X

Create an account to continue reading.

Registered readers have access to our blogs and a limited number of magazine articles
For unlimited access to The Spectator, subscribe below

Registered readers have access to our blogs and a limited number of magazine articles

Sign in to continue

Already have an account?

What's my subscriber number?

Subscribe now from £1 a week

Online

Unlimited access to The Spectator including the full archive from 1828

Print

Weekly delivery of the magazine

App

Phone & tablet edition of the magazine

Spectator Club

Subscriber-only offers, events and discounts
 
View subscription offers

Already a subscriber?

or

Subscribe now for unlimited access

ALL FROM JUST £1 A WEEK

View subscription offers

Thank you for creating your account – To update your details click here to manage your account

Thank you for creating your account – To update your details click here to manage your account

Thank you for creating an account – Your subscriber number was not recognised though. To link your subscription visit the My Account page

Thank you for creating your account – To update your details click here to manage your account

X

Login

Don't have an account? Sign up
X

Subscription expired

Your subscription has expired. Please go to My Account to renew it or view subscription offers.

X

Forgot Password

Please check your email

If the email address you entered is associated with a web account on our system, you will receive an email from us with instructions for resetting your password.

If you don't receive this email, please check your junk mail folder.

X

It's time to subscribe.

You've read all your free Spectator magazine articles for this month.

Subscribe now for unlimited access – from just £1 a week

You've read all your free Spectator magazine articles for this month.

Subscribe now for unlimited access

Online

Unlimited access to The Spectator including the full archive from 1828

Print

Weekly delivery of the magazine

App

Phone & tablet edition of the magazine

Spectator Club

Subscriber-only offers, events and discounts
X

Sign up

What's my subscriber number? Already have an account?

Thank you for creating your account – To update your details click here to manage your account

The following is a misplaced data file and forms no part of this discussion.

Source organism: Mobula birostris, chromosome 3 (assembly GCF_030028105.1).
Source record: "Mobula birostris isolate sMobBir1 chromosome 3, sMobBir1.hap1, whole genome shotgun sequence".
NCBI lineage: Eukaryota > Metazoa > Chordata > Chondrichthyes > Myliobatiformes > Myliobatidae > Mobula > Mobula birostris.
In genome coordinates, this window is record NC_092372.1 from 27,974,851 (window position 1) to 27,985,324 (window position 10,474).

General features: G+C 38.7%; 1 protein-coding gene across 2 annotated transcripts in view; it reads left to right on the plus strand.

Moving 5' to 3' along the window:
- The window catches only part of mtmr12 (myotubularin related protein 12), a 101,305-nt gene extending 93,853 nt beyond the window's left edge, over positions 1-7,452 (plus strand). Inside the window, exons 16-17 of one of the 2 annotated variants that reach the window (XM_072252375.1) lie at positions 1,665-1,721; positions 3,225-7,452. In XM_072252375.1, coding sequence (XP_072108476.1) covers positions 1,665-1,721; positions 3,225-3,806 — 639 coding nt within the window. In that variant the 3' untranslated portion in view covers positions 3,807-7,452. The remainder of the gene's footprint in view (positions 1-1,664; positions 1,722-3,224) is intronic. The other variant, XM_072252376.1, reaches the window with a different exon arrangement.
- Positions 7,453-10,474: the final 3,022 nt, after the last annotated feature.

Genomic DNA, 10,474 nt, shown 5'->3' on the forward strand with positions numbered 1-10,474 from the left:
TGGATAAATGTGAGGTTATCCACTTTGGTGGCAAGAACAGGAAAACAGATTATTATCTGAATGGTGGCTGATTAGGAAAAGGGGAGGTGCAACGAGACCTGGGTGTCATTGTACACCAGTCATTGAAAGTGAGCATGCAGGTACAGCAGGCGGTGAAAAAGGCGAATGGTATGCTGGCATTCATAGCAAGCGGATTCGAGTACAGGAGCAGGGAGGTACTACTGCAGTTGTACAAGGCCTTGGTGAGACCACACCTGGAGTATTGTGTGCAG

Thank you for creating your account – To update your details click here to manage your account

Thank you for creating an account – Your subscriber number was not recognised though. To link your subscription visit the My Account page

Thank you for creating your account – To update your details click here to manage your account

X

Your subscriber number is the 8 digit number printed above your name on the address sheet sent with your magazine each week.

Entering your subscriber number will enable full access to all magazine articles on the site.

If you cannot find your subscriber number then please contact us on customerhelp@subscriptions.co.uk or call 0330 333 0050.

You can create an account in the meantime and link your subscription at a later time. Simply visit the My Account page, enter your subscriber number in the relevant field and click 'submit changes'.

Please note: Previously subscribers used a 'WebID' to log into the website. Your subscriber number is not the same as the WebID. Please ensure you use the subscriber number when you link your subscription.

Coffee House

The Lib Dems can use Leveson to show coalitions work

28 November 2012

11:39 AM

28 November 2012

11:39 AM

The Liberal Democrats’ strategic imperative in this parliament is to show that coalitions can work. Their response to the Leveson Inquiry is, I suspect, going to be part of this plan.

Their position on the issue is hardening. Yesterday’s Guardian report that they would make clear if David Cameron was only speaking for the Conservative party not the government, has been followed by Nick Robinson’s news that Clegg will make his own statement in the Commons if no coalition position can be agreed. I understand that, ideally, Clegg would make his statement from the despatch box.

[Alt-Text]


In some ways this is not a bad issue for the Deputy Prime Minister to demonstrate that he remains the leader of an independent political party that often takes a different view from its larger, coalition partner. Not even the most excitable MP thinks that the government is going to fall over differences on the Leveson Report.

To be sure, the sight of a Prime Minister and a Deputy Prime Minister disagreeing from the Treasury bench will be unusual—if not, unique. But those close to Clegg hope that they can use this moment to show how they think coalition should work. Parties can govern together but retain their distinctive views and not be afraid to say when they disagree on areas that are not crucial to the jointly agreed governing programme. Whether everyone else sees it like that, though, remains to be seen.

Subscribe to The Spectator today for a quality of argument not found in any other publication. Get more Spectator for less – just £12 for 12 issues.


Show comments
Close